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A Guide To Myxomatosis in Rabbits

Aimee Labbate
  • Aimee Labbate

  • RCVS: 700039


What is myxomatosis?

Myxomatosis is a very serious viral infection that affects rabbits – it has a mortality rate of 95-99%. It is highly contagious and is spread by biting insects such as fleas, mosquitoes or mites, as well as through direct contacted with an infected rabbit. The disease was deliberately introduced into some countries to help control the rabbit population. It reached the UK in the 1950s and had a huge impact on the rabbit population at the time.

The virus attacks multiple organs including the eyes, skin, genitals, lungs and liver and can also increase the chances of the rabbit catching other diseases.

What are the symptoms of myxomatosis in rabbits?

With some strains of the disease there can be incubation period of up to 14 days. During this time there may just be subtle changes in the rabbit’s behaviour. Once they start to develop, the classic symptoms of myxomatosis are:

  • Discharge from the nose and eyes
  • Swelling around the eyes, face, ears and genitals
  • Eyes closed due to inflammation resulting in blindness (wild rabbits often don’t run away when approached)
  • Skin lumps, ulcers and scabs on the body
  • Reduced food/water intake
  • Breathing problems
  • Lethargy

In rabbits that have been vaccinated, mild symptoms may still be apparent, such as skin lumps and scabs on the face.

Myxomatosis can be rapidly fatal in unvaccinated rabbits, so if you have any concerns then please contact your vet straight away.

How is myxomatosis in rabbits diagnosed?

Your vet is likely to be highly suspicious of myxomatosis based on the clinical history and physical examination.

How is myxomatosis in rabbits treated?

Unfortunately, there is no cure for myxomatosis, so the only treatment that can be given is symptomatic and supportive.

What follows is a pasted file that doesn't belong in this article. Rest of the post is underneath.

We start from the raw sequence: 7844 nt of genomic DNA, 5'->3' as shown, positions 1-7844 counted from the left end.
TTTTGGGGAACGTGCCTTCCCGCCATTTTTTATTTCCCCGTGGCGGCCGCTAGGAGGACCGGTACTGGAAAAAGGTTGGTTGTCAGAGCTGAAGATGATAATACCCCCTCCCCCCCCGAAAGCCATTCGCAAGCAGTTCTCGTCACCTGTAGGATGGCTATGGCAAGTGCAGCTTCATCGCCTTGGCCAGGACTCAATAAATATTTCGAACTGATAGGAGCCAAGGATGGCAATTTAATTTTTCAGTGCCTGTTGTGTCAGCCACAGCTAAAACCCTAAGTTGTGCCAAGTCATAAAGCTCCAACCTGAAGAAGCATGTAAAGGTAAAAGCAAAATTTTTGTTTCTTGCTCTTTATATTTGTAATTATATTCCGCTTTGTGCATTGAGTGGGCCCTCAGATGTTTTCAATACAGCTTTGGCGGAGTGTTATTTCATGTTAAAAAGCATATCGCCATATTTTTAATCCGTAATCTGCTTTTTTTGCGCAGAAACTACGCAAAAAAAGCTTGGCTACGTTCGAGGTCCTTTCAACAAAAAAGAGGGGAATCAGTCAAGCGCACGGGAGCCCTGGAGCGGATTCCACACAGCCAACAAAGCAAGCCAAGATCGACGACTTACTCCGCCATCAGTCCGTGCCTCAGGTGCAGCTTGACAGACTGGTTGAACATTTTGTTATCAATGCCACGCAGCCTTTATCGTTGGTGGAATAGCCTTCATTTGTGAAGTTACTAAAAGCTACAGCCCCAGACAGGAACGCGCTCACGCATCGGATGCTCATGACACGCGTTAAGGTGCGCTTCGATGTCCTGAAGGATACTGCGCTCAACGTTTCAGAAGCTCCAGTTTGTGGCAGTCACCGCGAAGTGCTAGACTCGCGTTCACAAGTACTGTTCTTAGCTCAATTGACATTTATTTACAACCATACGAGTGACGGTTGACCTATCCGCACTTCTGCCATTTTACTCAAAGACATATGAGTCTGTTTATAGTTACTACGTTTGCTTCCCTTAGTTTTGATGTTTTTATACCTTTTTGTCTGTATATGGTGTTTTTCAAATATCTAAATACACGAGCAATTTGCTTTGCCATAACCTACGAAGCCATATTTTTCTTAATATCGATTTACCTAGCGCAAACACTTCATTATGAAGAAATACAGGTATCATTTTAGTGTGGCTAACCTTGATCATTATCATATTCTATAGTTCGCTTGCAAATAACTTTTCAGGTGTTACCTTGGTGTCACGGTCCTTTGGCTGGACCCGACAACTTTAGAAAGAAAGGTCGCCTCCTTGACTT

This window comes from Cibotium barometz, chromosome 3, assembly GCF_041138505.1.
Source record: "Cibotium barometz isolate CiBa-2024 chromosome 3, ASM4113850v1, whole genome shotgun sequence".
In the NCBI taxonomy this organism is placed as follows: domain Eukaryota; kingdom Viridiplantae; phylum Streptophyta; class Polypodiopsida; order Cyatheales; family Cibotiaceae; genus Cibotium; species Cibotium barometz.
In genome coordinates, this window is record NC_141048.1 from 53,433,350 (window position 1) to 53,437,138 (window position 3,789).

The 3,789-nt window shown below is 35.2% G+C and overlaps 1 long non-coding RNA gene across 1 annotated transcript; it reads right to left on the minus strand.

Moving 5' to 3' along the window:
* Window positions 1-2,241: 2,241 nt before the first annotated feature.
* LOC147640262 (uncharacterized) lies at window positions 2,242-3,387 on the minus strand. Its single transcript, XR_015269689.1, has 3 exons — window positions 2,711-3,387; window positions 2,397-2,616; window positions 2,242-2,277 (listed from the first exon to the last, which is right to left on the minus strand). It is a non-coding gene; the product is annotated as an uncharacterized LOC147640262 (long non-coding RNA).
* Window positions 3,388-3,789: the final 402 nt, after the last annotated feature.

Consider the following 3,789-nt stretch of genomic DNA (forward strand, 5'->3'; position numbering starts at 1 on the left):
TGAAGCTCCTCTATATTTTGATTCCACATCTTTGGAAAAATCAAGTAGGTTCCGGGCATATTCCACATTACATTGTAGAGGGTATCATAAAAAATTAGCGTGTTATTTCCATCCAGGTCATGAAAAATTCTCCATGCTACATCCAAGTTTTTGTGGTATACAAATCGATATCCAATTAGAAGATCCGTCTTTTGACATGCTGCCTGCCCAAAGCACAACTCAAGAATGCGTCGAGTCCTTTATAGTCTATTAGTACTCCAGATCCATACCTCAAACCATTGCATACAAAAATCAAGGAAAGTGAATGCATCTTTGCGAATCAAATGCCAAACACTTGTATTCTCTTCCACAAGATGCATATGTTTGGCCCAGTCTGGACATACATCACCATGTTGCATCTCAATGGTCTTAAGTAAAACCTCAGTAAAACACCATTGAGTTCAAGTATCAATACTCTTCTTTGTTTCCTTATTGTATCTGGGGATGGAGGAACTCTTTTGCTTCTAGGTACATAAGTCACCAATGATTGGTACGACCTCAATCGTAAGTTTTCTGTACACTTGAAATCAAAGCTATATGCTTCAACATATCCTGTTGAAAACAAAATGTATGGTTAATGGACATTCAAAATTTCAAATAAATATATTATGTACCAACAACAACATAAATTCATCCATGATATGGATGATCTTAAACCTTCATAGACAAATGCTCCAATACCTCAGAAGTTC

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What is the prognosis for myxomatosis in rabbits?

Sadly, myxomatosis is usually fatal in wild and unvaccinated pet rabbits, although it can take a number of days for them to die, so euthanasia is often the kindest thing. Vaccinated rabbits may still be infected, but in these cases the infection is usually mild and they would normally make a full recovery, although they may require supportive treatment.

Can myxomatosis in rabbits be prevented?

Yes – thankfully a vaccine is available against myxomatosis. While a vaccinated rabbit may still be infected by myxomatosis, the infection is generally mild and they would usually make a full recovery. An annual booster must be given to maintain their level of protection.

You can also help to reduce the risk of myxomatosis in your rabbit by following the steps below:

  • Reduce any areas of standing water in your garden to reduce the number of mosquitos.
  • Use mosquito netting over your rabbit’s enclosure.
  • Use flea protection for your rabbit.
  • Try to prevent contact with wild rabbits by rabbit-proofing your garden if possible.
  • Ensure any new rabbits you introduce are vaccinated against myxomatosis, and wait for 3 weeks after vaccination before they meet your existing rabbit.

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